5 Timeless Skills for a Changing Job Market
The world of work is in perpetual beta, but these irreplaceable abilities can help you stay ahead
I graduated from XLRI—short for Xavier Labour Relations Institute—with a post-graduate diploma in personnel management and industrial relations. The institute is now called Xavier School of Management and the course is called ‘human resource management’. I also got a degree in law but several labour laws have changed in India since then. In school, I read about nine planets in our solar system. Today, even that is not true. Talk about the shrinking shelf life of knowledge.
Since I started off in personnel management, the field itself morphed into what is called human resources. Now, the term to describe it is ‘talent management’. My last employer—Wipro—is now known more as an IT-service provider than for consumer goods. Some of my previous employers, such as Microsoft, are now trillion-dollar firms while others have lost their sheen. The last role I held—chief learning officer—did not exist when I was a fresher. In 2020, the pandemic revealed that our homes can double up as the office of even a Fortune 500 company.
The world of work is in perpetual beta. Is it even possible to future-proof your career when change is constant and machines are taking over our jobs? Machines work in rule-based, repetitive ways that can be done at scale, over and over again, millions of times. Much like the Olympics motto citius, altius, fortiu, machines are faster, higher and stronger than humans, but they cannot build hope, or empathize with a terminally ill patient struggling emotionally.
The human edge lies in ‘soft-skills’, which do not depend on degrees or qualifications. They take longer to build, remain relevant throughout your career and are irreplaceable no matter the changes in the workplace market. These are the five skills every career-savvy employee must develop in order to stay ahead of the curve:
Communication: We are communicating with the world through multiple mediums. Effective communicators can change their message according to the means and mood of their audience. They are equally effective in written and verbal communication because they are also good listeners.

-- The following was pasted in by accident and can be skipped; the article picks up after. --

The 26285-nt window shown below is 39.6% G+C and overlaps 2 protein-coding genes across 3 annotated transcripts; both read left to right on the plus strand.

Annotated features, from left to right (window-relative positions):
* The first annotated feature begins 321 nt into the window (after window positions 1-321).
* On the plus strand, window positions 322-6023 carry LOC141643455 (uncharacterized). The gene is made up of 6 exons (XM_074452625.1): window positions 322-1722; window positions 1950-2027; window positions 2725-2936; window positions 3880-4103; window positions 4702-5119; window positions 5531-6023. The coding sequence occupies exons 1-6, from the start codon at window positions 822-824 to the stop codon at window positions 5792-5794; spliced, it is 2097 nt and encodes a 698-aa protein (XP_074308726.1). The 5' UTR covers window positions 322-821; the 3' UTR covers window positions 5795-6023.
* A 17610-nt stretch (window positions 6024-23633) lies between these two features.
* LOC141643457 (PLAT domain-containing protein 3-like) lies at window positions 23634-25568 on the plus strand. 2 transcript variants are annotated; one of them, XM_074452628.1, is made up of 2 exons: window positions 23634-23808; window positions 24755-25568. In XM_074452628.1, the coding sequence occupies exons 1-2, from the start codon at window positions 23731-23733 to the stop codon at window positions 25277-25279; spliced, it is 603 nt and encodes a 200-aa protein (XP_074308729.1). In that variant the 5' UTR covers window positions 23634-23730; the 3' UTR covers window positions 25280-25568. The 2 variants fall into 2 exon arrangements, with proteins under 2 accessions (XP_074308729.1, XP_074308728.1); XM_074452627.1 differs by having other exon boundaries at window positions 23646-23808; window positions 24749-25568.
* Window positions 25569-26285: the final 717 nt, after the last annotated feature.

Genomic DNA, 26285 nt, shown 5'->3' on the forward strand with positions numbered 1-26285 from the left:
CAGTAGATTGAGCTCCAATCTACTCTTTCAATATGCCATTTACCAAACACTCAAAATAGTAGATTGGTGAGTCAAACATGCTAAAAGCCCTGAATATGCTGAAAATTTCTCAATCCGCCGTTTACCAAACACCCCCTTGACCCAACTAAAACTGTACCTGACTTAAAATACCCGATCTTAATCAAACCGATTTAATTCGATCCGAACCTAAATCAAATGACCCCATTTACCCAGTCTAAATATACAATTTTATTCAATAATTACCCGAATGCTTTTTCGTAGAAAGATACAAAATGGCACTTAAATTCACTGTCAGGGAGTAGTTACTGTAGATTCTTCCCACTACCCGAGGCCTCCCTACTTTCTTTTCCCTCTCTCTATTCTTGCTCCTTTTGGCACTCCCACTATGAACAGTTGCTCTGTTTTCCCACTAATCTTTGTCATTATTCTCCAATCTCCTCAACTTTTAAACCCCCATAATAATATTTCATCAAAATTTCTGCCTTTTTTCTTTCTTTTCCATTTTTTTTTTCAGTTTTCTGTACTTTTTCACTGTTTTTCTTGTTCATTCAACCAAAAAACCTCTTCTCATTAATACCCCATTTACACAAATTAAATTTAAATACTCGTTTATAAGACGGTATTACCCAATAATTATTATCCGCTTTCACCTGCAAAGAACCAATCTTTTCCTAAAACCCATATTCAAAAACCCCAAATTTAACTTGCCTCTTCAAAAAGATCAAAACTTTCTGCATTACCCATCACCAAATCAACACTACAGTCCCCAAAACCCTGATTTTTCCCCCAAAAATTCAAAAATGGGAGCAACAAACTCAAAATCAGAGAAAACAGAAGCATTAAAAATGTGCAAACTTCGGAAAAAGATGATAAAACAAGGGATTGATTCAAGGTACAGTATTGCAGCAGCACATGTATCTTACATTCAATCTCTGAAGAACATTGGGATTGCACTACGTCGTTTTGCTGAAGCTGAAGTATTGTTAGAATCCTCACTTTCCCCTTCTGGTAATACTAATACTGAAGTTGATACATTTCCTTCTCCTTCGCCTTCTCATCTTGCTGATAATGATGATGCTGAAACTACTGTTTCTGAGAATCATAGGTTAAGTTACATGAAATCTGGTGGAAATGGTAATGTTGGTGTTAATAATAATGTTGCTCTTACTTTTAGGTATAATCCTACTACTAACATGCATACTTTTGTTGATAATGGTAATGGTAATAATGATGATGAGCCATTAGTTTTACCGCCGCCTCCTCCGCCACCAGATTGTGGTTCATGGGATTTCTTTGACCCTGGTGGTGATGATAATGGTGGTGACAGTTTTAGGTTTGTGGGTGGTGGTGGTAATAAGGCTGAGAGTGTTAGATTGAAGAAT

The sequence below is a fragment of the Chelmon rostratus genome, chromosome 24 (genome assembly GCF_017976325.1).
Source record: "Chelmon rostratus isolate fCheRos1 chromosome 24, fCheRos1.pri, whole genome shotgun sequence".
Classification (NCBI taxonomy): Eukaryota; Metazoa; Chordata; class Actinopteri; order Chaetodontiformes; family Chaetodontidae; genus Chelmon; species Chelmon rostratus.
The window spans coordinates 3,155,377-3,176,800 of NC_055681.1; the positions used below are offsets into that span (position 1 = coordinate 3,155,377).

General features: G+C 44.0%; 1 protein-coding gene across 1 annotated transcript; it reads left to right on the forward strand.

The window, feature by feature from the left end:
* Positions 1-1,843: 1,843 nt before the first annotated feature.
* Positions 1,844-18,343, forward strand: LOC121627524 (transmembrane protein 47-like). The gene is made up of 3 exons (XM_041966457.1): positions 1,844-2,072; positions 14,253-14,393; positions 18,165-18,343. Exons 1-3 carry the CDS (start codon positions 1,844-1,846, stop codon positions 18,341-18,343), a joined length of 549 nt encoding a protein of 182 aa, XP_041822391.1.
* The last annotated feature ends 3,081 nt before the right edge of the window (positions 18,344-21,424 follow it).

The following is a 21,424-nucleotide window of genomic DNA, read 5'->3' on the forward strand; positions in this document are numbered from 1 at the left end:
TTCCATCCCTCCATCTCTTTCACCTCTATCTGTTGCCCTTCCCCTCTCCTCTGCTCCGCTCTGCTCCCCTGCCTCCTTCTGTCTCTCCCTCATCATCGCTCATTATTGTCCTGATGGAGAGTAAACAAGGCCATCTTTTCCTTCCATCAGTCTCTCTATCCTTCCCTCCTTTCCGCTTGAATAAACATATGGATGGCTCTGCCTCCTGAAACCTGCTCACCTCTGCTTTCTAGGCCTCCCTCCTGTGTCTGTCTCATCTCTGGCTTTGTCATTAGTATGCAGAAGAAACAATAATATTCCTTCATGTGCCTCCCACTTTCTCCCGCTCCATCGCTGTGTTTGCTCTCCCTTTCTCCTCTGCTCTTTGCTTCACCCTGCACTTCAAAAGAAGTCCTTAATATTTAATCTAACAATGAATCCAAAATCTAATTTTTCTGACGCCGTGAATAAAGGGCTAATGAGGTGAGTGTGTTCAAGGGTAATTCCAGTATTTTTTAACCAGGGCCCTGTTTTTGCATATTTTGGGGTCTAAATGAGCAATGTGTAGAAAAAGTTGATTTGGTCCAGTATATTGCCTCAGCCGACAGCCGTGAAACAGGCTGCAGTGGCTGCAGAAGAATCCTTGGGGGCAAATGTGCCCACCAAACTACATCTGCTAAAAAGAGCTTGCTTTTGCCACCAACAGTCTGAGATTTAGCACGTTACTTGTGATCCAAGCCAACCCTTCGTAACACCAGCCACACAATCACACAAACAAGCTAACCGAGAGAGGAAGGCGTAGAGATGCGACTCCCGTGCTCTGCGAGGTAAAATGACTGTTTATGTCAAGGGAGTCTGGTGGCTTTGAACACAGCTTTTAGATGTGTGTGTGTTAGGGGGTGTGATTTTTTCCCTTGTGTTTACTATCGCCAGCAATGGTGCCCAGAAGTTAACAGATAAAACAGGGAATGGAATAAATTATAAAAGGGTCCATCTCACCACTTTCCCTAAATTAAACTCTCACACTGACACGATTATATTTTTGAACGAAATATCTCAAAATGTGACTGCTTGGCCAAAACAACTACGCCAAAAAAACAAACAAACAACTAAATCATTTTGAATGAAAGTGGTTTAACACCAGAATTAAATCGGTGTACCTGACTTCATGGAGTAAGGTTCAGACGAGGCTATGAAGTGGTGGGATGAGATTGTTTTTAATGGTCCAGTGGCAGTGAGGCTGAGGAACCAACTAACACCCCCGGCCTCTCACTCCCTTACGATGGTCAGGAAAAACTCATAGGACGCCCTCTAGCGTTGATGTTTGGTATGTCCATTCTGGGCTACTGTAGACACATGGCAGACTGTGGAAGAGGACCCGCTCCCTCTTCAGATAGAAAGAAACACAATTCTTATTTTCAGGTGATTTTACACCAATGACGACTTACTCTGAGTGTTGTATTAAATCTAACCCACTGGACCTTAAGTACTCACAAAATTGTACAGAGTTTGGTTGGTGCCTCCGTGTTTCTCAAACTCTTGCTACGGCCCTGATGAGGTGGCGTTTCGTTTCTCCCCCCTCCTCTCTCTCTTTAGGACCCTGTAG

Grit: This is the ability to hold on to long-term aspirations and pursue them by navigating obstacles along the way. People with grit don’t give up when they are disappointed. They learn from their mistakes and change their approach, instead of surrendering goals.
Creativity and innovation: The ability to reach across different disciplines to solve problems. This often means having to reframe problems in order to find out-of-the-box solutions that are desirable, viable and feasible.
Sense-Making: The ability to take data—from objective, quantitative sources as well as subjective, qualitative opinions—and synthesize it into one picture by connecting the dots. Sense-making is becoming an increasingly valued skill as digital platforms extract a continuous firehouse of both raw data and behavioural insight from our digital presence.
Learning Agility: Workers must be able to anticipate changes and adapt themselves by learning continuously. Flexibility and the willingness to acquire new skills will lead employees away from the fate of the dinosaurs. Learning-agile people are capable of picking up what one has never been formally taught and can work effectively in diverse teams, industries and areas, respond to evolving circumstances and be depended upon to deliver results regardless of the context.
As machines and softwares do more rule-based tasks, work that depends on informed judgement—an often ambiguous space requiring highly skilled communicators who can influence a wide group of people—will be where algorithms give way to humans. In the larger scope of things to come, human emotions will shape the world of work and the relationship worker will co-exist with the knowledge worker.
Author of Dreamers and Unicorns, Abhijit Bhaduri is a talent advisor to global corporations and a coach for those going through career transitions.